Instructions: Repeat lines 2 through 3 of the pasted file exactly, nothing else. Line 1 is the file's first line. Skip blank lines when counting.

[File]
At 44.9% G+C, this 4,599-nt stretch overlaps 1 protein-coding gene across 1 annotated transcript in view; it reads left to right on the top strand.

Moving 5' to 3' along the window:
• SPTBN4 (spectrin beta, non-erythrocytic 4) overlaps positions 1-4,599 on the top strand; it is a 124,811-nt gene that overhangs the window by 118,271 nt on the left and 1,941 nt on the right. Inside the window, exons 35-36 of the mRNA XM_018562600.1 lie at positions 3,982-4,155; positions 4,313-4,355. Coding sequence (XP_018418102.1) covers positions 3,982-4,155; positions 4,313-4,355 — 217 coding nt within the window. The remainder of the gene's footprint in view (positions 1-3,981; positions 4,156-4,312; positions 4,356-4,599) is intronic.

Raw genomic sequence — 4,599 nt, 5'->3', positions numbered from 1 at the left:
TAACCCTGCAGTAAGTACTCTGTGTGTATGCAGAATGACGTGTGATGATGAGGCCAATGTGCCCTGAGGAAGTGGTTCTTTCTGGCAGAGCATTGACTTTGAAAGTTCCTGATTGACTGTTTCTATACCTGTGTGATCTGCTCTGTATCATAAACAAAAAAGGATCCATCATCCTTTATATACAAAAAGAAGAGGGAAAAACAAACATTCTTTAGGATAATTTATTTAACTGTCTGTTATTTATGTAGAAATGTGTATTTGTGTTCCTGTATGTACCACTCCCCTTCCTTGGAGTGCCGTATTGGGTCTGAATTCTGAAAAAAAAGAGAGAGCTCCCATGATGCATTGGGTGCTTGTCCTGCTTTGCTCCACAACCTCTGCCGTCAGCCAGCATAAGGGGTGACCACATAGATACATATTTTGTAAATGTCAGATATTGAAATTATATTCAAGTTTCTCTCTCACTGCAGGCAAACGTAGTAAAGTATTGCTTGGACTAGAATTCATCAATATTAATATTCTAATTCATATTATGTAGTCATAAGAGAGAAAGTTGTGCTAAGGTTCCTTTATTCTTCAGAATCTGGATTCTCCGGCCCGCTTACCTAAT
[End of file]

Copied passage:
Moving 5' to 3' along the window:
• SPTBN4 (spectrin beta, non-erythrocytic 4) overlaps positions 1-4,599 on the top strand; it is a 124,811-nt gene that overhangs the window by 118,271 nt on the left and 1,941 nt on the right. Inside the window, exons 35-36 of the mRNA XM_018562600.1 lie at positions 3,982-4,155; positions 4,313-4,355. Coding sequence (XP_018418102.1) covers positions 3,982-4,155; positions 4,313-4,355 — 217 coding nt within the window. The remainder of the gene's footprint in view (positions 1-3,981; positions 4,156-4,312; positions 4,356-4,599) is intronic.